But in addition to the extraordinary attraction of the royal pageantry that surrounds the British monarchy, there is also something that is particularly compelling about the late Queen herself. As diminutive as she was in physical stature, she possessed an extraordinary characteristic which set her head-and-shoulders above every other world leader during her extended reign, many if not all of whom had far greater power than her.
And I believe that it is this quality which has resulted in the widespread attention from across the world, drawing so many hundreds of millions of people from every walk of life to watch her end-of-life ceremonies and rituals – people for whom the British monarch plays no real role, and yet nonetheless feel drawn to her, and are inexplicably saddened by her death.
King Charles III expressed it beautifully in his address to the nation soon after his mother’s passing: “In her life of service, we saw [her] abiding love of tradition, together with [a] fearless embrace of progress.” In these few words, he encapsulated his late mother’s greatest attribute.
The Queen succeeded in doing something that is a cherished aspiration for so many but is sadly achieved by so few. People with a conservative inclination balk at the idea of progress and change, fearful of what the unknown and untried might bring to the world, while those who are devotedly progressive and modern are only too eager to embody the ideal of “out with the old and in with the new.”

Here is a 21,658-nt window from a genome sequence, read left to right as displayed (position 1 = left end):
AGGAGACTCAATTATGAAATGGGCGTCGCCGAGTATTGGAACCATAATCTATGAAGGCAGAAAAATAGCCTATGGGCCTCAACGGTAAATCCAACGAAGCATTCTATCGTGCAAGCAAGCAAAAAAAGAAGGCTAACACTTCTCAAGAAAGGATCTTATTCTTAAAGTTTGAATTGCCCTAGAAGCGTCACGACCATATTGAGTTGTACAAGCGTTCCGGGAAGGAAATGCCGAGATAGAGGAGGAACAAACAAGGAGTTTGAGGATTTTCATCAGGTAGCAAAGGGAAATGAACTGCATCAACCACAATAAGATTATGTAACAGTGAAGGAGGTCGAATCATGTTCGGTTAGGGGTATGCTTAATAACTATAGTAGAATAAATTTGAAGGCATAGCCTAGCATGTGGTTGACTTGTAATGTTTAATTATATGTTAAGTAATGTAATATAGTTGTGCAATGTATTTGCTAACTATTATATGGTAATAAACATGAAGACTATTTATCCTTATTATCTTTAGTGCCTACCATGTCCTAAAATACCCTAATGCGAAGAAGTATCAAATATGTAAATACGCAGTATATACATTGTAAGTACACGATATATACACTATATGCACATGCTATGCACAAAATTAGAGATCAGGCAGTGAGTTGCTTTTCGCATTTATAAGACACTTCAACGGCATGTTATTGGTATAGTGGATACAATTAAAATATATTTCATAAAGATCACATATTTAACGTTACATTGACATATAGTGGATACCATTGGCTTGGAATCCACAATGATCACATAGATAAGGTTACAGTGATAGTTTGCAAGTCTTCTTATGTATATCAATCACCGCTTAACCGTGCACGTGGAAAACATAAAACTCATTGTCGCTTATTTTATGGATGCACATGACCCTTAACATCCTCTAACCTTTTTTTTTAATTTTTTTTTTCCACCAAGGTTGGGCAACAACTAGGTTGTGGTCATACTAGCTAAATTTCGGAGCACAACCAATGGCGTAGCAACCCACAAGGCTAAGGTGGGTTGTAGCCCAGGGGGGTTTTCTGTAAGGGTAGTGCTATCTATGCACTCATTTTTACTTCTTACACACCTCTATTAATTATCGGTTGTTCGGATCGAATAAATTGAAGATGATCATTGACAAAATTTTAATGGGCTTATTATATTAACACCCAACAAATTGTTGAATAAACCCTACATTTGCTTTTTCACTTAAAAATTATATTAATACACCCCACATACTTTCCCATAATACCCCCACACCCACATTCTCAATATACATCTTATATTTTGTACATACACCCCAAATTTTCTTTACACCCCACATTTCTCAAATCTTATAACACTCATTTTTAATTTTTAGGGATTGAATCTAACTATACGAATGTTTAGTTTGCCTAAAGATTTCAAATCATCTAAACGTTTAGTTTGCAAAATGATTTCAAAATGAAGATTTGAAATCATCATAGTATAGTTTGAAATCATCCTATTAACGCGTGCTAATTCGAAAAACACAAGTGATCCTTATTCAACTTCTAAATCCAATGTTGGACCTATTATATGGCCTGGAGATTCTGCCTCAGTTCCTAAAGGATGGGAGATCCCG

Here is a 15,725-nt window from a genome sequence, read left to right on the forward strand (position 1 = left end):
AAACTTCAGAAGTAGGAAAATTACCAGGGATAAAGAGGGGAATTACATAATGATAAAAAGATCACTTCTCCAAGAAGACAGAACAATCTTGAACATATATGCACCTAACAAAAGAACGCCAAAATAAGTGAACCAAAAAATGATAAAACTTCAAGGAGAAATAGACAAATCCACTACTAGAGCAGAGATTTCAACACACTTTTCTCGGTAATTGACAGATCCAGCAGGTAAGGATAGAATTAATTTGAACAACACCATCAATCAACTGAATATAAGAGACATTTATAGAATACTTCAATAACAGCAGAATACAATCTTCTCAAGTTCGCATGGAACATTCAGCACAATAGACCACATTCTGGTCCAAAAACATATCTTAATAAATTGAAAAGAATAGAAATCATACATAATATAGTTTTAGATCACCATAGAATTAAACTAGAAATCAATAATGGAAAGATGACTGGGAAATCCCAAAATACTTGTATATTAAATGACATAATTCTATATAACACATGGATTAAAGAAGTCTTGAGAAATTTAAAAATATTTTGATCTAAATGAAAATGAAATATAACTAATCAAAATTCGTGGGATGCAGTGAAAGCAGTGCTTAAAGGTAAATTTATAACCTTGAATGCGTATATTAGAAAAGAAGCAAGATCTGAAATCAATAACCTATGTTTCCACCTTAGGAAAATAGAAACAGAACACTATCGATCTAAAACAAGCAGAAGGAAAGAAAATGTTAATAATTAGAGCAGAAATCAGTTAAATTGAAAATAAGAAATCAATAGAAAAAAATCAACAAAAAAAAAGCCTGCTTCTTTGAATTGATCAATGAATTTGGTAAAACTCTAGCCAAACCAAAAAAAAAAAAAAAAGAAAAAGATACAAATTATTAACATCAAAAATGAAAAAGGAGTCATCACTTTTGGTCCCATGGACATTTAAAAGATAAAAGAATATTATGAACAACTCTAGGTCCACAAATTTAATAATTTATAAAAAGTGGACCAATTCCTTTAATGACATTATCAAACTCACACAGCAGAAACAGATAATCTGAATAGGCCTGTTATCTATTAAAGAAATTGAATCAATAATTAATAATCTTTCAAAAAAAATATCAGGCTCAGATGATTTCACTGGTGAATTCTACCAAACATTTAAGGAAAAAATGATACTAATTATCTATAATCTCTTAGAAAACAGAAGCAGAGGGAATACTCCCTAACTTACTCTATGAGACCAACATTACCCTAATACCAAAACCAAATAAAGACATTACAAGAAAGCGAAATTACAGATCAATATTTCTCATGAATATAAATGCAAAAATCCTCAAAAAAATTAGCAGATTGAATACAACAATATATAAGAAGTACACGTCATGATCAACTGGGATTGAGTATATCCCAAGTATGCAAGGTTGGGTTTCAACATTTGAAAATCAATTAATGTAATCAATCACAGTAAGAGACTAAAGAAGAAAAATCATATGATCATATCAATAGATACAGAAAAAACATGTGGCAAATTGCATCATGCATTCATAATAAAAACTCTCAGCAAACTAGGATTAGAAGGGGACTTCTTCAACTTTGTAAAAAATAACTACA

But neither has it right. Because the kind of stability and attainment we all crave is only ever achieved by finding a carefully calibrated balance between evolution and revolution, and between maintaining the momentum of past achievements even as we embrace innovation and advancement.
As it happens, Judaism has this skill honed down to a tee. Throughout a rollercoaster history over millennia, during which Jews and Judaism have been written off countless times, what has enabled Jewish survival has been an unshakeable awe for the past offset by a willingness to adapt to the present and a readiness to embrace the future.
And it is exactly this quality which made the late Queen Elizabeth so breathtakingly unique and special. The Queen certainly represented and revered the past – indeed, she was of the past, having been born and become active as an adult in a long bygone era – and yet, she was very much in the present: always curious, always informed, and always ready to try something new.
In his commentary for the Torah portion of Ki Tavo, the late Rabbi Lord Jonathan Sacks addresses the miraculous return in modern times of the Jewish people to the Land of Israel, after a dispersion of almost 2,000 years: “The return of Jews to Israel marks the start of an old-new era in the life of the people of the covenant. Once again, as in the days of Joshua, Jews are faced with the challenge and opportunity of constructing a society on the principles of the covenant.”
I am so drawn to his turn of phrase: “old-new era” – in which being faithful to an ancient and cherished way of life is not just, as he puts it, a “challenge”, but is also an “opportunity”.
For Queen Elizabeth II this glorious ideal was a lifelong leitmotif. And with God’s help, even in her absence, she can be an inspiration for us all to do the same.